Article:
October 28, 2020 by the Hingham Historical Society. Deirdre Anderson, Executive Director. Photos courtesy of Hingham Historical Society.
The Hingham Historical Society invites the community to share its reflections on the removal of the venerable Tulip Tree from its Old Ordinary property at 21 Lincoln Street. After gracing the crest of Lincoln Street—and providing shade to the Old Ordinary—for about 150 years, the Tulip Tree has to come down. After receiving a risk assessment from Bartlett Tree Experts and input from a second arborist earlier this year, and following discussion with the Town of Hingham’s Shade Tree Committee, the Society has contracted with Maltby & Co. to remove the tree.
It is reported that the Tulip Tre was planted in 1863 by Henry Augustus Wilder, a son of Old Ordinary tavern-keeper Abiel Wilder and his wife Deborah Humphrey. If true, the tree has graced the property for 157 years. Its particular species, liriodendron tulipifera, is known to be among the tallest trees to grow east of the Mississippi—and this one is no exception. Tulip trees are fast-growing and have been a popular choice, particularly in the southeast, throughout history; for example, George Washington planted tulip trees at Mount Vernon which grew to 140’ tall. The tulip tree is the state tree of Kentucky, Tennessee, and Indiana.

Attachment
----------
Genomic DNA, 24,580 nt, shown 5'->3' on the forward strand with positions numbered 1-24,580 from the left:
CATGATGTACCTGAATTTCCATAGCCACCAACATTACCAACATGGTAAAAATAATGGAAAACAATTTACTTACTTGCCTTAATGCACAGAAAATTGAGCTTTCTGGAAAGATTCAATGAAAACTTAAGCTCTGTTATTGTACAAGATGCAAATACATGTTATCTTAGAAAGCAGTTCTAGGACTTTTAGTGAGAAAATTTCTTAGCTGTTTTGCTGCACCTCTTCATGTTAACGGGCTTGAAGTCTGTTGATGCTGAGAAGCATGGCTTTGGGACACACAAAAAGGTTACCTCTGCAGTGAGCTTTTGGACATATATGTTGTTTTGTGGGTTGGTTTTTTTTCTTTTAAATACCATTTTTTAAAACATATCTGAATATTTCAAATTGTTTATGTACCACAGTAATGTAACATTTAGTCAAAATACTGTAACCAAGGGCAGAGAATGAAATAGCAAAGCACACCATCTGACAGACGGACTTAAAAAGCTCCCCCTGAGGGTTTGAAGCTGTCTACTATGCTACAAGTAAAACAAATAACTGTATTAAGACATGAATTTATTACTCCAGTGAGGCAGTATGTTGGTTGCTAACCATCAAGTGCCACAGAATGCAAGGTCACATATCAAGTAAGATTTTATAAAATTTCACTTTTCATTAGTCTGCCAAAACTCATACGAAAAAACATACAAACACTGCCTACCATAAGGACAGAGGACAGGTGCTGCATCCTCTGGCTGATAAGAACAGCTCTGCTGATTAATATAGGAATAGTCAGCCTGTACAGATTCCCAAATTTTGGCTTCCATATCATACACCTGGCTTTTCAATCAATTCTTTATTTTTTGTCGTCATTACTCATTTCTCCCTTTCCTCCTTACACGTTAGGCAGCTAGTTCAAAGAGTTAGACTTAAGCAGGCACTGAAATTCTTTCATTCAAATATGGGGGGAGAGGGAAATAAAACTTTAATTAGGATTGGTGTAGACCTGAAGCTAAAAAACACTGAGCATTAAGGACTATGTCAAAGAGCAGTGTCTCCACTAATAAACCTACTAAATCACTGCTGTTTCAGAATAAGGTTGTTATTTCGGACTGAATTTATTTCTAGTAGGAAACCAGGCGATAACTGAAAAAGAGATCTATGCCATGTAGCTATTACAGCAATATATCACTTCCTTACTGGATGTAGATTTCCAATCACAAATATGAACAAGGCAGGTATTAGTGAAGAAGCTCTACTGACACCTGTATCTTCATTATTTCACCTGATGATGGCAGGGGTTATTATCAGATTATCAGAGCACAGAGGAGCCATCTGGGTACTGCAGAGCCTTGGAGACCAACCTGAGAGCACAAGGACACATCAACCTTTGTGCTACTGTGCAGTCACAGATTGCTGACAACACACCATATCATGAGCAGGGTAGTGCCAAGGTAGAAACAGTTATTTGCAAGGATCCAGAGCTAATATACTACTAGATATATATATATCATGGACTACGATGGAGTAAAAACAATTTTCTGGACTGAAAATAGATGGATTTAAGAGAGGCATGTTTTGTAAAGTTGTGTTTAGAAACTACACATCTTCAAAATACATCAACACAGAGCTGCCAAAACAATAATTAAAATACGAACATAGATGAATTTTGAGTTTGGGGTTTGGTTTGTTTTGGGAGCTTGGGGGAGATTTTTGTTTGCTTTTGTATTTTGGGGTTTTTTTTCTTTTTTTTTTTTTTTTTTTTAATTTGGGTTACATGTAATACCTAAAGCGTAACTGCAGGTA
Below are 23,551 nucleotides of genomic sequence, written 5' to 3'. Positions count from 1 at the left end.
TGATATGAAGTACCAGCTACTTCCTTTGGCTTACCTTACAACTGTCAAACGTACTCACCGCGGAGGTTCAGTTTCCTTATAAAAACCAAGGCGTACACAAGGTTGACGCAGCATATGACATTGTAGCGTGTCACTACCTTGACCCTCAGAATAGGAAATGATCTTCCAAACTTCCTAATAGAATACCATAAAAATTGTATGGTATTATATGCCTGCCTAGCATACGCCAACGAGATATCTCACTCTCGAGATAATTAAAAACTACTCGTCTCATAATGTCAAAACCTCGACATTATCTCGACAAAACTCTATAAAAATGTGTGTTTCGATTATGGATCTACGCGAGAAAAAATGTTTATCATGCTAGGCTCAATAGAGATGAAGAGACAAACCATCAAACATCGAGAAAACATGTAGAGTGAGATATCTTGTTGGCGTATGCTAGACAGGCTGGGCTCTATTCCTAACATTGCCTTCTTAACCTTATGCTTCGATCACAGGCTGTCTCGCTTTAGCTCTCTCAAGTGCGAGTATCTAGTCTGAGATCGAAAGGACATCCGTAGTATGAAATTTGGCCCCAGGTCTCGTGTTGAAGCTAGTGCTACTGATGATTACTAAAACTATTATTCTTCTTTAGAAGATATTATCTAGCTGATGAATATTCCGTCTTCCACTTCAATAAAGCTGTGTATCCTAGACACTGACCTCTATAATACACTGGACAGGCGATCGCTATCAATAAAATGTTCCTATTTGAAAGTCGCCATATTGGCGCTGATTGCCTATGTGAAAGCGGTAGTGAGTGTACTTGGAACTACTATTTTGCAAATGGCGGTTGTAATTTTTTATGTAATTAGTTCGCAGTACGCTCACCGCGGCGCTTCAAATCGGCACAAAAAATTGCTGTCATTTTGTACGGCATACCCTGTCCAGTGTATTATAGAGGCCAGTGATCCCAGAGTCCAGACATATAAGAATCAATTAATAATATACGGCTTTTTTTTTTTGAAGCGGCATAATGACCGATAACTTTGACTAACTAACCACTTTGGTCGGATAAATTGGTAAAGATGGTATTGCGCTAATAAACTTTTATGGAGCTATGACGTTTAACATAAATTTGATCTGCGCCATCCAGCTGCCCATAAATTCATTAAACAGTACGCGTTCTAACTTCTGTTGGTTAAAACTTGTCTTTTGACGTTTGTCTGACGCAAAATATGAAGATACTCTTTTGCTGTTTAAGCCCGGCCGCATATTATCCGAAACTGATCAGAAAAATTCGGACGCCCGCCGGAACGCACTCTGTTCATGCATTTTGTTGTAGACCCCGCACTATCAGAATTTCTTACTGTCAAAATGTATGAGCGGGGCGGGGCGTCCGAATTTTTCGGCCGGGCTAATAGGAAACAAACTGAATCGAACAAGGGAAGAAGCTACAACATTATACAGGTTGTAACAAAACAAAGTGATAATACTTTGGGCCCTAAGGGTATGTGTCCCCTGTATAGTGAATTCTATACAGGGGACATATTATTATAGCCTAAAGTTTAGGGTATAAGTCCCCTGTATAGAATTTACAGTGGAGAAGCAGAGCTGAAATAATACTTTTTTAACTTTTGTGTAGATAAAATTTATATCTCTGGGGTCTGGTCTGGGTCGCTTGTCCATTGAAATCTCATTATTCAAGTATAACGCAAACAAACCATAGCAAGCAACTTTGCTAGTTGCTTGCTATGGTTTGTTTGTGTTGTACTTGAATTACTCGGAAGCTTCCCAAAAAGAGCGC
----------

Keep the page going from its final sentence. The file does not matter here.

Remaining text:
For these many years, the tulip tree at the Old Ordinary has provided wonderful shade, colorful fall foliage, and botanical interest with its uniquely shaped leaves and tulip-shaped flowers that bloom each May and June—just in time to welcome the Town’s fifth-graders to the Lincoln Street property for our annual school tours.
The 1863 date for the planting of the tulip tree comes from a memoir of the house written by Mary L. Wilder, whose grandparents, Abiel and Deborah Wilder, and their family lived in the home and operated a tavern and livery stable there during the first half of the 19th century. As we prepare to mourn the tree, one silver lining is that we will be able to learn more about its lifespan when we count its tree rings, and this may in turn help us date our many photographs of the Old Ordinary and the architectural evolution of the house itself.
A long-time supporter of the Society has generously offered to remove and store the wood once the tulip tree has been taken down. Once it has seasoned, the Society plans to mill the wood and craft it into useable pieces of furniture and other memorabilia.
The streetscape will change with the removal of the tulip tree but it is necessary to protect Lincoln Street, our neighbors’ homes, and the historic Old Ordinary itself.
The Hingham Historical Society, founded in 1914, is a member-supported non-profit organization dedicated to collecting, preserving, and celebrating the history of the town of Hingham, Massachusetts. It offers educational programs, exhibits, and year-round activities for all those who seek to gain a deeper appreciation of our community’s and our nation’s history. If you know the history of Hingham, you know the history of America.